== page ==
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COP26 is an annual United Nations conference on climate change, which this year takes place in Glasgow on October 31 with Britain acting as President.
It’s hoped that the UN conference will set out important new steps for hundreds of countries to deal with climate change.
COP stands for Conference of Parties: this year’s is the 26th such conference, hence COP26.
World leaders will attend alongside tens of thousands of negotiators, business leaders and campaigners for 12 days of talks.
Watch: What is COP26 and how will it affect the future of climate change?
The COP26 aims to secure more ambitious action from the countries that signed the 2015 Paris Agreement.
Alok Sharma, President for COP26, said earlier this year, ‘COP26 is not a photo op or a talking shop. It must be the forum where we put the world on track to deliver on climate.’
Boris Johnson outlined the four goals of COP26 as ‘coal, cars, cash and trees’ - but here is a more detailed explanation of the conference’s official goals.
1. Secure global net zero by 2050 and keep 1.5 degrees within reach
Countries have been asked to propose targets for reducing emissions by 2030 which will align with an overall goal of reaching net zero by 2050.
‘Net Zero’ refers to a balance between the amount of greenhouse gas emitted and the amount removed from the atmosphere (by plants or by new technologies such as carbon capture).
At ‘Net Zero’ the two statistics will cancel each other out meaning no new CO2 is added to the atmosphere.
To achieve this, the UN’s Intergovernmental Panel on Climate Change says that global emissions must fall by about 45% by 2030 from 2010 levels.
Achieving ‘net zero’ by 2050 will give the world a good chance of limiting the rise in average temperatures this century to 1.5 degrees Celsius above pre-industrial times.
Under the Paris accord, nearly 200 countries pledged to keep warming to ‘well below’ 2C, and strive for a ceiling of 1.5C to prevent sea level rises and other negative impacts.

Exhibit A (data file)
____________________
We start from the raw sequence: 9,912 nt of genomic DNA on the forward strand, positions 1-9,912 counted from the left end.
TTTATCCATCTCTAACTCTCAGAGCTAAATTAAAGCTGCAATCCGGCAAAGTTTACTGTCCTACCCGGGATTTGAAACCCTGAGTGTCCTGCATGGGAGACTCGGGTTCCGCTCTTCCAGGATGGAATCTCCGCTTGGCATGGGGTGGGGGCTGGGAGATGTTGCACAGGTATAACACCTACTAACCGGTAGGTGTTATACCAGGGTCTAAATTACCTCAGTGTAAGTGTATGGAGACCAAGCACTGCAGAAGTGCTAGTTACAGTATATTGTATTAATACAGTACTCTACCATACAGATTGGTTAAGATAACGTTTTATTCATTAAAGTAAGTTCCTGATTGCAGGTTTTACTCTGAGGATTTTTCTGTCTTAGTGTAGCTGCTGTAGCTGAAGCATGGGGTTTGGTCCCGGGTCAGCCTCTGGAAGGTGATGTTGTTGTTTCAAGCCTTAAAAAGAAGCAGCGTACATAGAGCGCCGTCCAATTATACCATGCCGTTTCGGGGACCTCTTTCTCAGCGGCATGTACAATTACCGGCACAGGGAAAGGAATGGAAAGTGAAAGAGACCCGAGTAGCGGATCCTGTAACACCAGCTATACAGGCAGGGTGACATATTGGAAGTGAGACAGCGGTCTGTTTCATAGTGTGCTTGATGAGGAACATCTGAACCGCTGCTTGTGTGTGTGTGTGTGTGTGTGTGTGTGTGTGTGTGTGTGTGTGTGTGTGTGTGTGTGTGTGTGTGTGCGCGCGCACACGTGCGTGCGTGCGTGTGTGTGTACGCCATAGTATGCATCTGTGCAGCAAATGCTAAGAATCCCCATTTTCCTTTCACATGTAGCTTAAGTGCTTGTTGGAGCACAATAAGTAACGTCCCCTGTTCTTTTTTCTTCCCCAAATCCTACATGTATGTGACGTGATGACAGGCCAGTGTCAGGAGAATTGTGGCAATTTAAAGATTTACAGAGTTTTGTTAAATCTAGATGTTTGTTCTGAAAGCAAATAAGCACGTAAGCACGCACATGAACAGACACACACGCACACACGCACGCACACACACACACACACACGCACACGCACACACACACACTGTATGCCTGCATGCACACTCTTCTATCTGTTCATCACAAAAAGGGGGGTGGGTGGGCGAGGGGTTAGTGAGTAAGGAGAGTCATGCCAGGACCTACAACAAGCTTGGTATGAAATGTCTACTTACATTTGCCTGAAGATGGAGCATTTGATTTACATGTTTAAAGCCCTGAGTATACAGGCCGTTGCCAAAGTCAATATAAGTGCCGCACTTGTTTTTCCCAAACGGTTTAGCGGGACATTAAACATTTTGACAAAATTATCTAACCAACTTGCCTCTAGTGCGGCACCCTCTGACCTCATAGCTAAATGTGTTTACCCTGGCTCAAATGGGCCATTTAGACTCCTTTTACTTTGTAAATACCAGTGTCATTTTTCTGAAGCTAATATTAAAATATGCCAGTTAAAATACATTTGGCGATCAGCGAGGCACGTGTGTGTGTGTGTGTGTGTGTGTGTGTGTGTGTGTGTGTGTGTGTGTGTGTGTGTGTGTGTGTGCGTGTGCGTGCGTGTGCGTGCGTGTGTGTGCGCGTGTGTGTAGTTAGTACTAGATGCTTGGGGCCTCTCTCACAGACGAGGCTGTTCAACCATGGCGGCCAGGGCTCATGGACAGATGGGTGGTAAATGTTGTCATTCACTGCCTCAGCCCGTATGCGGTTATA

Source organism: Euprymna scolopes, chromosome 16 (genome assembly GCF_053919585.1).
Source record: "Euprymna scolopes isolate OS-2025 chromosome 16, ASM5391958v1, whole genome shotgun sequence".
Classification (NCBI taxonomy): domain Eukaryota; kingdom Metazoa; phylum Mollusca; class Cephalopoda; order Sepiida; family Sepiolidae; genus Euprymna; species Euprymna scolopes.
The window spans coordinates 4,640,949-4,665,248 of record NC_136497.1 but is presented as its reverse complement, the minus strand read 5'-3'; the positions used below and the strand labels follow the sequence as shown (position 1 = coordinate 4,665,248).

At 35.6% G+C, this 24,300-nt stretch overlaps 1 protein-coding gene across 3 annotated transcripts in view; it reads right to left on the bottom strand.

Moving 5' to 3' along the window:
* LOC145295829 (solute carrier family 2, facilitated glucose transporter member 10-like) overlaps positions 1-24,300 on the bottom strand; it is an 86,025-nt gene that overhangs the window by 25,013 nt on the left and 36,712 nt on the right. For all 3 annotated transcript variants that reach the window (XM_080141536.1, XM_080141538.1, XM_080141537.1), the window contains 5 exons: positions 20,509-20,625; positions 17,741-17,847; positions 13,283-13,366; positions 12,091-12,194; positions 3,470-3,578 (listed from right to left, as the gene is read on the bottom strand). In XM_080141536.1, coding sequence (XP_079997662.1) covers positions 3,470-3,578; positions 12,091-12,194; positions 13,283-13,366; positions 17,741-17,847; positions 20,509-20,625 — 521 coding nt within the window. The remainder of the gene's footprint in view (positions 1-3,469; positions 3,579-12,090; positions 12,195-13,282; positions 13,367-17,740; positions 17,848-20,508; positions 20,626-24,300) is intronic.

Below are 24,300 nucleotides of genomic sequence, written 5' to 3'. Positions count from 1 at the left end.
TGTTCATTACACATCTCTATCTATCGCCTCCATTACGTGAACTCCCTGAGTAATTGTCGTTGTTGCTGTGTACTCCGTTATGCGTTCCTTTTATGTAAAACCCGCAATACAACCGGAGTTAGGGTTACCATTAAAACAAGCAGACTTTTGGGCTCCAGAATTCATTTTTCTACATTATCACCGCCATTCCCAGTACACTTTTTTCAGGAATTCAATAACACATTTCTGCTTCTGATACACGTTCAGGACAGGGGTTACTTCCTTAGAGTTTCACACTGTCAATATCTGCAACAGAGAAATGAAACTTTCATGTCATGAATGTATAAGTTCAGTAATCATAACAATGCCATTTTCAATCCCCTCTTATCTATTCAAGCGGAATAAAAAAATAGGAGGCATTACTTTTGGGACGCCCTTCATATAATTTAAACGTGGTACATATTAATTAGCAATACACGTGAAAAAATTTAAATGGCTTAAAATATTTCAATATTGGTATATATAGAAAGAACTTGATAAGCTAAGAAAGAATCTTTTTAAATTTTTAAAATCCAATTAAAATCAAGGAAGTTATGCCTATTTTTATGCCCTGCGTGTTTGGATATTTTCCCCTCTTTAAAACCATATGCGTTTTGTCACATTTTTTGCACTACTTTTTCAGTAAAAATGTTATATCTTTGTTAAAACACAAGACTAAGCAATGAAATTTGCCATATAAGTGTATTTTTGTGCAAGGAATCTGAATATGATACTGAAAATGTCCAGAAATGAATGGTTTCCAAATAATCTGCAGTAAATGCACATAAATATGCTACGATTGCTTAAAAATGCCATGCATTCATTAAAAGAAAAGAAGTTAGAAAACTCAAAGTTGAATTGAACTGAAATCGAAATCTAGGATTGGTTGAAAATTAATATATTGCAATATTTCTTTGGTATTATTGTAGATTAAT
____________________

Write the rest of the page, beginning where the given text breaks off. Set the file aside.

This year is the deadline for countries to make steeper emissions cut pledges (called nationally determined contributions or NDCs).
Among the measures countries will take will be accelerating the phase-out of coal.
Alok Sharma, UK president for COP26, said, "I've been very clear that I want COP26 to be the COP where we consign coal power to history."
Other measures will include boosting electric vehicles: last year, Boris Johnson announced that Britain will ban the sale of new petrol, diesel and hybrid cars from 2035, five years earlier than planned.
Countries are also expected to announce measures to curtail deforestation and boost investment in renewables.
2. Adapt to protect communities and natural habitats
The climate is already changing, so one of the key goals of COP26 will be to adapt to changes caused by climate change.
This will involve helping countries to deal with climate change impacts such as droughts and floods, while preserving natural ecosystems.
Governments have agreed to address the impact of climate change on developing countries, but so far there is no detail about liability or compensation, which will need to be settled at COP26.
Countries will negotiate plans and finance for early warning systems, flood defences and resilient agriculture, to deal with climate change issues such as rising sea levels - including by building natural storm and flood defences.
Countries will aim to produce an ‘Adaptation Communication’ to summarise what they are planning to do to reduce the impacts of climate change.
3. Mobilise finance
A key goal at COP26 will be for developed countries to raise $100 billion a year to help developing countries deal with climate change.
In 2009, developed countries agreed to raise $100 billion a year by 2020, but are still falling short.
So far, developed countries are falling $20 billion a year short, with statistics from the Organisation for Economic Co-operation and Development (OECD) showing that in 2019, developed nations’ governments raised $79.6 billion for vulnerable countries.
4. Work together to deliver
Perhaps the key challenge at COP26 will be to get hundreds of countries to work together on shared goals.
So far, dozens of countries have failed to submit NDCs (nationally determined contributions) and the current plans which have been submitted are not enough.
The available NDCs of all 191 countries would equate to a 16% increase in greenhouse gas emissions by 2030.
There is also a lack of consistency between countries, with some countries having different timeframes for their pledges.
Organisers hope to ‘accelerate action to tackle the climate crisis through collaboration between governments, businesses and civil society.’
Watch: Who is Greta Thunberg?